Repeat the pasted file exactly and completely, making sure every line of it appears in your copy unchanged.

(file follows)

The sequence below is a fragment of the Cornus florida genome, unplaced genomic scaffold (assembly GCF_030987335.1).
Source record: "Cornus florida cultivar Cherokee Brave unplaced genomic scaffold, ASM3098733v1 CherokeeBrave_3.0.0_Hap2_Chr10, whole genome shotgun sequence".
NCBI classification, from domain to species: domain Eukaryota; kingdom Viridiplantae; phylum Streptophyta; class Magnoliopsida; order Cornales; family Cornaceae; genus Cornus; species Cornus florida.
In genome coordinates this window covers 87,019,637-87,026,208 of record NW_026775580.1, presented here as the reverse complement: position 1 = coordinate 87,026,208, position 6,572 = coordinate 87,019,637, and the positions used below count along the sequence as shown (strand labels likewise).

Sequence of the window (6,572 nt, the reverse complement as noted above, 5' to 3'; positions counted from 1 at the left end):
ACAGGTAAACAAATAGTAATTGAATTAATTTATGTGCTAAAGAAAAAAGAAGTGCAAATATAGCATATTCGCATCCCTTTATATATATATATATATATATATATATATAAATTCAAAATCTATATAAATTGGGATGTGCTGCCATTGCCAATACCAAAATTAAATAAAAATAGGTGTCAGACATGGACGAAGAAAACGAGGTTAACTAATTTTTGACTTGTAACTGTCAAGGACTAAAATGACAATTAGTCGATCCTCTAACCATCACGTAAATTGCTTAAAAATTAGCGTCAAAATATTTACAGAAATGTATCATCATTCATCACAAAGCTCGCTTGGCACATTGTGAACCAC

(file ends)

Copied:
The sequence below is a fragment of the Cornus florida genome, unplaced genomic scaffold (assembly GCF_030987335.1).
Source record: "Cornus florida cultivar Cherokee Brave unplaced genomic scaffold, ASM3098733v1 CherokeeBrave_3.0.0_Hap2_Chr10, whole genome shotgun sequence".
NCBI classification, from domain to species: domain Eukaryota; kingdom Viridiplantae; phylum Streptophyta; class Magnoliopsida; order Cornales; family Cornaceae; genus Cornus; species Cornus florida.
In genome coordinates this window covers 87,019,637-87,026,208 of record NW_026775580.1, presented here as the reverse complement: position 1 = coordinate 87,026,208, position 6,572 = coordinate 87,019,637, and the positions used below count along the sequence as shown (strand labels likewise).

Sequence of the window (6,572 nt, the reverse complement as noted above, 5' to 3'; positions counted from 1 at the left end):
ACAGGTAAACAAATAGTAATTGAATTAATTTATGTGCTAAAGAAAAAAGAAGTGCAAATATAGCATATTCGCATCCCTTTATATATATATATATATATATATATATATAAATTCAAAATCTATATAAATTGGGATGTGCTGCCATTGCCAATACCAAAATTAAATAAAAATAGGTGTCAGACATGGACGAAGAAAACGAGGTTAACTAATTTTTGACTTGTAACTGTCAAGGACTAAAATGACAATTAGTCGATCCTCTAACCATCACGTAAATTGCTTAAAAATTAGCGTCAAAATATTTACAGAAATGTATCATCATTCATCACAAAGCTCGCTTGGCACATTGTGAACCAC